But last week, a full seven years after Emap launched Emap Advertising, an announcement from Time Warner pushed the issue right back on to the agenda.
Time Warner has launched something that it is calling the Time Warner UK Advertising Council, which, it says, will offer a "one-stop shop" for advertisers by providing access to online, TV, print, films, video, mobile and music content. Representatives from its UK businesses (AOL UK, IPC Media and Turner Broadcasting) will sit on the council and attempt to offer clients the "success of a big idea that works across all platforms".
I don't really blame Time Warner for doing this, but I can't help but wonder what might be in this for the client. It's clearly a convenient and cost-effective way for a media group and its subsidiaries to bring in some extra revenue, and even for a media agency, in some circumstances, there are advantages. But I've seen little evidence over time that this sort of set-up benefits advertisers, either by creating better value or better ideas. Why stick with one media group for a campaign when you can use your own and your agency's insights and negotiation clout to get the best from a wider market?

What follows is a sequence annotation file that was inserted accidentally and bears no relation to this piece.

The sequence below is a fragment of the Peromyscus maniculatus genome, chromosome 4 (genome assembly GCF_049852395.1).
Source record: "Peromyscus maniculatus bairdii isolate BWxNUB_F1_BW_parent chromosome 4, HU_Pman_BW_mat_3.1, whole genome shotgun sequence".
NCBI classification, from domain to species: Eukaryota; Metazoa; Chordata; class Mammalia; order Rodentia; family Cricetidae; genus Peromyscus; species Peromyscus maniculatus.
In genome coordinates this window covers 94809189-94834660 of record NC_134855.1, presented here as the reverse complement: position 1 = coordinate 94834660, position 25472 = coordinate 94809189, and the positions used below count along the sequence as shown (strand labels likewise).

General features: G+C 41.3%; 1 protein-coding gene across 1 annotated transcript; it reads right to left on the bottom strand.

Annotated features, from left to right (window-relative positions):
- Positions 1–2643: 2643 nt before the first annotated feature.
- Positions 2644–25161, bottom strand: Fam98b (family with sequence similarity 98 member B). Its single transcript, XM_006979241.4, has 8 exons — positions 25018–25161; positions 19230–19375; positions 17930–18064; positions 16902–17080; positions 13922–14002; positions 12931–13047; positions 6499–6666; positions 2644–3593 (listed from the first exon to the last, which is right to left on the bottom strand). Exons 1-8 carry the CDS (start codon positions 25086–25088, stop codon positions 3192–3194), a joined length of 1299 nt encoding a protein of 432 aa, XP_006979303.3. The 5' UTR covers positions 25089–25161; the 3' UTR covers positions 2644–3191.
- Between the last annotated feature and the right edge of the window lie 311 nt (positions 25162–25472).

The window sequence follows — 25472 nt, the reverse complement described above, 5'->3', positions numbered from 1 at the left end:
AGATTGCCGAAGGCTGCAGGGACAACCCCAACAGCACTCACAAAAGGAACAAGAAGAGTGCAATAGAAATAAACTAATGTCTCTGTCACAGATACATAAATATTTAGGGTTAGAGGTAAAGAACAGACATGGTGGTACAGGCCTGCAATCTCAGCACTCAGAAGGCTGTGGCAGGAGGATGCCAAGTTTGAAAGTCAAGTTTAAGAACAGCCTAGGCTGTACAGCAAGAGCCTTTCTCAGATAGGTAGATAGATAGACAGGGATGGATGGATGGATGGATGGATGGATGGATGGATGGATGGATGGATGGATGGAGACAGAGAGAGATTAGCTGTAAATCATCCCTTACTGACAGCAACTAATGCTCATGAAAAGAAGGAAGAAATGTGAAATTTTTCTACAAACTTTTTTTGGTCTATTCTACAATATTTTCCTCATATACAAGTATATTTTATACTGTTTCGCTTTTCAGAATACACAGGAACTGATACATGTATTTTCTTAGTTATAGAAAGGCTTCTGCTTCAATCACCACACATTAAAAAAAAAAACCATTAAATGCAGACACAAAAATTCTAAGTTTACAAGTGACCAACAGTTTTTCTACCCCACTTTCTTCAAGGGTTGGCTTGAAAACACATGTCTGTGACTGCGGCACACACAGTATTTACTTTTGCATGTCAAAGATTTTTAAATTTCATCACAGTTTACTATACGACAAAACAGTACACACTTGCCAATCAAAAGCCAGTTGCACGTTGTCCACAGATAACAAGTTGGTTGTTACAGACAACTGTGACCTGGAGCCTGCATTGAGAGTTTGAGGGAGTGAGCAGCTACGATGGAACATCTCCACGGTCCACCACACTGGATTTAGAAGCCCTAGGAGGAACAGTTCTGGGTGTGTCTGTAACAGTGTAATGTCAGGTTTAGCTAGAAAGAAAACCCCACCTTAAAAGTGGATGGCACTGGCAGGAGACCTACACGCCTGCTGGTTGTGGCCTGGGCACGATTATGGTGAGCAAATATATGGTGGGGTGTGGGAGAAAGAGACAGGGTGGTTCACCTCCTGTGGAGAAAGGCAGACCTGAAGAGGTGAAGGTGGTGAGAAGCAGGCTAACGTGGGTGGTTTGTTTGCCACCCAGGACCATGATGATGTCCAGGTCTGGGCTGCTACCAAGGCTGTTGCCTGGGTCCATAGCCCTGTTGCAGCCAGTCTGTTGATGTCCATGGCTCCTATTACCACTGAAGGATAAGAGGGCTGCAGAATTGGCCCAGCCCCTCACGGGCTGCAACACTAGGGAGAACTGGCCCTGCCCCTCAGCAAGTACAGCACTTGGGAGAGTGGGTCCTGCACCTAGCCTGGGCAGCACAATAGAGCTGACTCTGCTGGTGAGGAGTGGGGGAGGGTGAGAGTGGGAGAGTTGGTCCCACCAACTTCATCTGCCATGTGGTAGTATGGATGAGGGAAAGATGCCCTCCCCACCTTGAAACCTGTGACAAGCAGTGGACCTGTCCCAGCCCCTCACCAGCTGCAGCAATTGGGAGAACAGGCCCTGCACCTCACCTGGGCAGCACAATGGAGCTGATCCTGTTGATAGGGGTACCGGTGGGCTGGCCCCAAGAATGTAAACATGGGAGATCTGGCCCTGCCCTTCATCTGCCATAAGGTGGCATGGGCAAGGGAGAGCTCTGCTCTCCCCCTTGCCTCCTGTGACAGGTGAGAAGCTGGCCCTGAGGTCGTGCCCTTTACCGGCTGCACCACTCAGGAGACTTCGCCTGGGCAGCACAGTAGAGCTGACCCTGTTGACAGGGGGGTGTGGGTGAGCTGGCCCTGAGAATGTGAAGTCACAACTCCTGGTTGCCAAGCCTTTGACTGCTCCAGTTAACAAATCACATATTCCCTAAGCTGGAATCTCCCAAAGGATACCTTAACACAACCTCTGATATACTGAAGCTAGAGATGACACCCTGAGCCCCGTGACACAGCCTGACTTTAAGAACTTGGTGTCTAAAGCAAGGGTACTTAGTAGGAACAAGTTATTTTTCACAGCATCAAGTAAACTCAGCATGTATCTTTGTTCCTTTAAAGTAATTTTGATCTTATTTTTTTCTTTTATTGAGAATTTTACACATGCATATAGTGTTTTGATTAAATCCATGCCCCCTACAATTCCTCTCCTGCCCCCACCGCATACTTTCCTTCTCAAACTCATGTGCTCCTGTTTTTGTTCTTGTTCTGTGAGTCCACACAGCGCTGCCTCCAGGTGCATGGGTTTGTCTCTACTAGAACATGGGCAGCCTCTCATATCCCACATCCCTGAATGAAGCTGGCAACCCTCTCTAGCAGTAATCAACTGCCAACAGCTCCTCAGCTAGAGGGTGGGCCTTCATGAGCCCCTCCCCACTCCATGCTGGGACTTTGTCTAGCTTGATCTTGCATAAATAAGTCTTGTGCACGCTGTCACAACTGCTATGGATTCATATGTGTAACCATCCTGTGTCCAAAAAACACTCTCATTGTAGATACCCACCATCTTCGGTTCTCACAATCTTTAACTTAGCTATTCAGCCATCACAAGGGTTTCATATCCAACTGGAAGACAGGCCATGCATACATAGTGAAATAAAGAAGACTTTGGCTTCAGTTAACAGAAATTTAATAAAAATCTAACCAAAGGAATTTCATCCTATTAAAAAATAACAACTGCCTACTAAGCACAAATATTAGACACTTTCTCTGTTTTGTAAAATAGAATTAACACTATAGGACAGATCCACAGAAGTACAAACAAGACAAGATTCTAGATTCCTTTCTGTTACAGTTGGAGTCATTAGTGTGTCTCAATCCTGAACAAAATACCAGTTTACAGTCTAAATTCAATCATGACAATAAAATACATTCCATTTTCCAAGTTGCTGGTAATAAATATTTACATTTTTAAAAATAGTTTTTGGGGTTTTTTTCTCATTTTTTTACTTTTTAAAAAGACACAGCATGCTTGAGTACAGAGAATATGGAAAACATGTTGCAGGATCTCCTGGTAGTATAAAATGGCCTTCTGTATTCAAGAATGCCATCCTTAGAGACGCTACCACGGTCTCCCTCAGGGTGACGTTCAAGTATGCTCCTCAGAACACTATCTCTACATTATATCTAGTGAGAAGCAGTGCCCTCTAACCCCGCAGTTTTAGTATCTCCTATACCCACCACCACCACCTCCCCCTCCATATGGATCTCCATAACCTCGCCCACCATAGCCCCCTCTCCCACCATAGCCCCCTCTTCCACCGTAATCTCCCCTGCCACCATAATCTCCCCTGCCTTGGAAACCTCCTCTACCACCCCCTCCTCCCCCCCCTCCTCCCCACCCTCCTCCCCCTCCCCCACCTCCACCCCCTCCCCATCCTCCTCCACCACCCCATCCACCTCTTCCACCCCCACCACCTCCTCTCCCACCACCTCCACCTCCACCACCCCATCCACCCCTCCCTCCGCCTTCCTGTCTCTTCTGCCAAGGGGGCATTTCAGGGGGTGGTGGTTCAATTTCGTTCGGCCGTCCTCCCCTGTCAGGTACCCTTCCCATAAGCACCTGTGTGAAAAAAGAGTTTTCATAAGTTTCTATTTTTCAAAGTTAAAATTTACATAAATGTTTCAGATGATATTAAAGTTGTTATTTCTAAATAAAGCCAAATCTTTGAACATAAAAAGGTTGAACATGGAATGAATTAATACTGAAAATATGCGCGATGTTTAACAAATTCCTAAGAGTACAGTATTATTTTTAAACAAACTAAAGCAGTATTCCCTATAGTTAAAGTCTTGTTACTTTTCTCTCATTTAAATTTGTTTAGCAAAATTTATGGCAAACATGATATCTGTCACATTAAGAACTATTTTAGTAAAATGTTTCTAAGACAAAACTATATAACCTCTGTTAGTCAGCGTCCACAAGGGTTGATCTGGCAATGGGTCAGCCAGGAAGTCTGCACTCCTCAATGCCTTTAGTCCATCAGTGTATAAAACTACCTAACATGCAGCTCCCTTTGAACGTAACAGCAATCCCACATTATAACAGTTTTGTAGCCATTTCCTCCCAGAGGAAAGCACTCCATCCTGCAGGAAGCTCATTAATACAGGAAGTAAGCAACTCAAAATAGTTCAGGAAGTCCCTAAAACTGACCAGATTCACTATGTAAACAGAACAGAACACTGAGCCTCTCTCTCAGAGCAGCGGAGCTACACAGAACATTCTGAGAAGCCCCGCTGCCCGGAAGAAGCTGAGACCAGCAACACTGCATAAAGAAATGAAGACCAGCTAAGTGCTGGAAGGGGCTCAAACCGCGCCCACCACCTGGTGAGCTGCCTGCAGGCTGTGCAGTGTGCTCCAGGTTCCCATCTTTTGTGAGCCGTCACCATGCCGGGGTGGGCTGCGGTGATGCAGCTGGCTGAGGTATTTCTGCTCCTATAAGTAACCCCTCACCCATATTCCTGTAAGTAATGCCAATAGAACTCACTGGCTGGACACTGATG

Things, though, have moved on a long way since cross-media was first talked about. Now cross-platform trading within one media owner is common, and the creation of special campaigns by a media owner across media is on the increase. Yet it seems to me that media owners aren't helping themselves when espousing this type of sell.
Take a recent example from News International. It put out a statement to coincide with the release of the September ABC newspaper data that pronounced: "Phew! What a scorcher! Record September for The Sun's three platforms." All fine, until you realise that The Sun's circulation actually fell, despite a coverprice reduction in the South-East to 20p.
This information was buried in the 11th line of the announcement, while the top-line "record month" figure for September also comprised internet and mobile traffic to yield an "aggregate audience" of 22.2 million. Now, while The Sun deserves credit for its mobile and online product developments, this seemed to me a staggeringly cynical and blatant move to use cross-media audience figures (accrued from a variety of unrelated sources) to paper over the cracks of a disappointing September for print sales.
I can't see a cross-platform sell being helped by this sort of defensive behaviour. For it to work, it is incumbent on media owners to promote their successes responsibly and not as a smokescreen for their failings elsewhere.